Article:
Organs of state security in the late and unlamented USSR kept a registry of typewriters owned by the citizenry. Like so: Jane B. Citizen, out in Nizhny Novgorod, owns a machine with a small dent in the C. And in the serif of her P, there's a slight nick. Prof. A.N. Other's spare machine at his Moscow dacha has a perfect C, but an asymmetry, readily apparent to the high-power microscope, in the bowl of the P. The KGB spooks, then, could work out whether the person who typed up the latest confiscated copy of, say, the Universal Declaration of Human Rights was or was not the hapless Jane. The USSR was notorious for poor infotech engineering. And yet its spooks were scary enough. If our political culture does not change (if, that is, we turn a deaf ear to the pleas for participatory democracy and open administration so eloquently made by our Noam Chomskys, by our George Soroses), then we may expect really scary competence from infotechnology engineer-spooks within the Department of Homeland Security in the USA of 2010 or 2015.

Everyone knows the specific elements in the contemporary economy under whose aegis the organs of corporate and state security will acquire the malign pair of powers we've just identified. The industry consortium to look out for is the Trusted Computing Group (, an alliance of AMD, HP, IBM, Intel, and Microsoft. For details, you can check the ' "Trusted Computing"  Frequently Asked Questions' essay by Ross Anderson, of late a Reader, now a Professor, in security at the Computer Laboratory in Cambridge, UK. There's a link to the FAQ from his homepage, at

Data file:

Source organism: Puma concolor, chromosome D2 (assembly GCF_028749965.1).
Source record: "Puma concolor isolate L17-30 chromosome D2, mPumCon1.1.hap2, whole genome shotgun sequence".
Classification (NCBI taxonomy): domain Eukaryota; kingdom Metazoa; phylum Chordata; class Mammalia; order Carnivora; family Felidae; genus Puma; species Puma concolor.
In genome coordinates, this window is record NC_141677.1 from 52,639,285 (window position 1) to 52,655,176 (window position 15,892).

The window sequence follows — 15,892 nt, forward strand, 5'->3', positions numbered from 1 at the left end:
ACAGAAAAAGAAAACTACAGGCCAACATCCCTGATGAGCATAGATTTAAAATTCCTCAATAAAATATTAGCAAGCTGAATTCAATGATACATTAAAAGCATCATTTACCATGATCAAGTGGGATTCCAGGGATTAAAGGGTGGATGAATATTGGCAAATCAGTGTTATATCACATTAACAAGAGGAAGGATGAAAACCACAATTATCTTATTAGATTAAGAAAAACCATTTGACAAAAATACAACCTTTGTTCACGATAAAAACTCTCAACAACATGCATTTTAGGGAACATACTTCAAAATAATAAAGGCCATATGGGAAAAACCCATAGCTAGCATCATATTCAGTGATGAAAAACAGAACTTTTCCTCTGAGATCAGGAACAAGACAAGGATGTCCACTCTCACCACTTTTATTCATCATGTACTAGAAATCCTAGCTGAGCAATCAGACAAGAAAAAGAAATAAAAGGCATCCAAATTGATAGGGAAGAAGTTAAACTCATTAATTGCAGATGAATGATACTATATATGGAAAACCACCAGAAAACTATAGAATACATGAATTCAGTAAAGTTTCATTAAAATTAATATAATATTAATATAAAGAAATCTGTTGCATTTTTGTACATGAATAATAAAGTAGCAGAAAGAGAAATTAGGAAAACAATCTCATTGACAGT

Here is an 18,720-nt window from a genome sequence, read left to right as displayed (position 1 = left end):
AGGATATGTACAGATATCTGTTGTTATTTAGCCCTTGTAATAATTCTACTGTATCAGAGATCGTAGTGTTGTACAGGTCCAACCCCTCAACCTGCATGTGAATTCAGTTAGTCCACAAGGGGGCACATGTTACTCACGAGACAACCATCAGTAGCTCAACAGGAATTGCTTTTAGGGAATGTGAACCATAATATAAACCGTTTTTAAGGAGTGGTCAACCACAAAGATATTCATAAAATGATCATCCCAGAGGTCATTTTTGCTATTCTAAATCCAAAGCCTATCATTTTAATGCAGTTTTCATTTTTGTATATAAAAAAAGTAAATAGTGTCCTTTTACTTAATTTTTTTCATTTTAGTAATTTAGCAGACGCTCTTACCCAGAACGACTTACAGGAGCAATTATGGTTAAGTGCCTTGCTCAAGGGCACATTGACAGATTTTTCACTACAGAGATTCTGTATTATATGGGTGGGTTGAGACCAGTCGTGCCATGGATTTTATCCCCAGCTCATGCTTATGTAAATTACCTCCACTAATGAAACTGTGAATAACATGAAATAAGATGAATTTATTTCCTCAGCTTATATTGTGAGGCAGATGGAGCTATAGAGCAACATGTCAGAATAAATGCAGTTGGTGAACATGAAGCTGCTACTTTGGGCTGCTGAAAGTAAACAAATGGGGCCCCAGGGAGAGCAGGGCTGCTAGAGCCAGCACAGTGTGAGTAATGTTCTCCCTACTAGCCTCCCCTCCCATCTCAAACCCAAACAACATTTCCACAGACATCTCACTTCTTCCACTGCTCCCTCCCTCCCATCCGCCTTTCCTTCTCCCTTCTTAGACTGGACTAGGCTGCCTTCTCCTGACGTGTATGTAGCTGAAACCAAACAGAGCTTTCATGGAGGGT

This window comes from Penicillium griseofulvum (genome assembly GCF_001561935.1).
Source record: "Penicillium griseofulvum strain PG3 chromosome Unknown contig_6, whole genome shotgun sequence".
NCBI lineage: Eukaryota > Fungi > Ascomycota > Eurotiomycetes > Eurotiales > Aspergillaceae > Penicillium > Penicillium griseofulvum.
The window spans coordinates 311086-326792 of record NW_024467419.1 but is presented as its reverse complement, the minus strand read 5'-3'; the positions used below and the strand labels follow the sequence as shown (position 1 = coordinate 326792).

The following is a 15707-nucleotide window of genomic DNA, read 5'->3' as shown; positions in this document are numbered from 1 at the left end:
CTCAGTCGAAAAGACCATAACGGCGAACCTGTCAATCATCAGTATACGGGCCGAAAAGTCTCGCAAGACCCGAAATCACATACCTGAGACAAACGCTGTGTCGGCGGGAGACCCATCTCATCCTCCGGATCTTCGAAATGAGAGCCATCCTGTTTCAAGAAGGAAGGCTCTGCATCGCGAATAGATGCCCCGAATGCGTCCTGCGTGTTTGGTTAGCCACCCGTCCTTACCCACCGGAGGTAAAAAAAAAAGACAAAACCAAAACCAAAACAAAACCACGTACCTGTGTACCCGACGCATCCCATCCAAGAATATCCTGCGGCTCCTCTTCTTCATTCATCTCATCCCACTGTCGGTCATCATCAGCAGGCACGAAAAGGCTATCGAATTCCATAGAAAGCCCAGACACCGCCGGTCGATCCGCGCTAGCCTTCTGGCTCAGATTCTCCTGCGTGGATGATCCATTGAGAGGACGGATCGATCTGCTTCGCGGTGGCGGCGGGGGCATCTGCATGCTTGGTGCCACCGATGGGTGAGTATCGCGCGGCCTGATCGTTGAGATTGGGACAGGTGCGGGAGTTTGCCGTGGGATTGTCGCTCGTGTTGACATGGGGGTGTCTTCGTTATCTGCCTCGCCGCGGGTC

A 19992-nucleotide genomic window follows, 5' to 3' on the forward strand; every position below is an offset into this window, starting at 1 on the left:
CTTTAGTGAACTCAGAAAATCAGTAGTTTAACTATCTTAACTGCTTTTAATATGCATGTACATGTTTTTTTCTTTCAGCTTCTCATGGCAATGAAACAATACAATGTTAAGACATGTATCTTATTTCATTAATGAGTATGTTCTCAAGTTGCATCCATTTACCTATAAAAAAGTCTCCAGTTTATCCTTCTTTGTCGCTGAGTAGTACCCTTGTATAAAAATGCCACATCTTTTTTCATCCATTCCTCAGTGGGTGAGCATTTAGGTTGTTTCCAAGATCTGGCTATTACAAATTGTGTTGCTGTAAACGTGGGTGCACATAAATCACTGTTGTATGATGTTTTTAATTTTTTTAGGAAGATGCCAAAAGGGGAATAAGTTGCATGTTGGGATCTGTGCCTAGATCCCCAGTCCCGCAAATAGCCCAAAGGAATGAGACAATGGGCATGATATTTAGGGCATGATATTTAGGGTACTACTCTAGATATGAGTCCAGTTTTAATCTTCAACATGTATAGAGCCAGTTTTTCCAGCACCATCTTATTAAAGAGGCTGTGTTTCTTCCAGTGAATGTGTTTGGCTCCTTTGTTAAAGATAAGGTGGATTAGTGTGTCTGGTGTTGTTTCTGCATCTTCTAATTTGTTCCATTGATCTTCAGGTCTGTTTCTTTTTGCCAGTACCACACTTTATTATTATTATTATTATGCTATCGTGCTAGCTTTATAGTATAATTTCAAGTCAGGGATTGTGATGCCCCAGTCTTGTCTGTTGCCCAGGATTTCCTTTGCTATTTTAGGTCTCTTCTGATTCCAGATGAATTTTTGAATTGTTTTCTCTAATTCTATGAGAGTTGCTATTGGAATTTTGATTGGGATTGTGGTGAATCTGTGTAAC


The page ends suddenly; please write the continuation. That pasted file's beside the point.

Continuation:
(3) We are thus destined to reach a stage in the Rake's Spiral at which the long-familiar post-September-11 media chill deepens. The awareness that content in the style of widget_memorandum.frillydoc can be revoked when convenient, and that unauthorized copies of such content can be tracked, need never penetrate into society at large. It suffices that activists, editors, and investigative reporters develop that awareness. And how can they fail to develop it? One of the things that really strikes me as I ponder my own principal professional association, a grouping of several hundred Canadian freelance editors, is the extent to which people there are knowledgeable about their word processors. Where do you turn when you want to know all about comment balloons in Word 2000, all about bugs in the XP office suite? To Technical Support at Microsoft? Oh, please.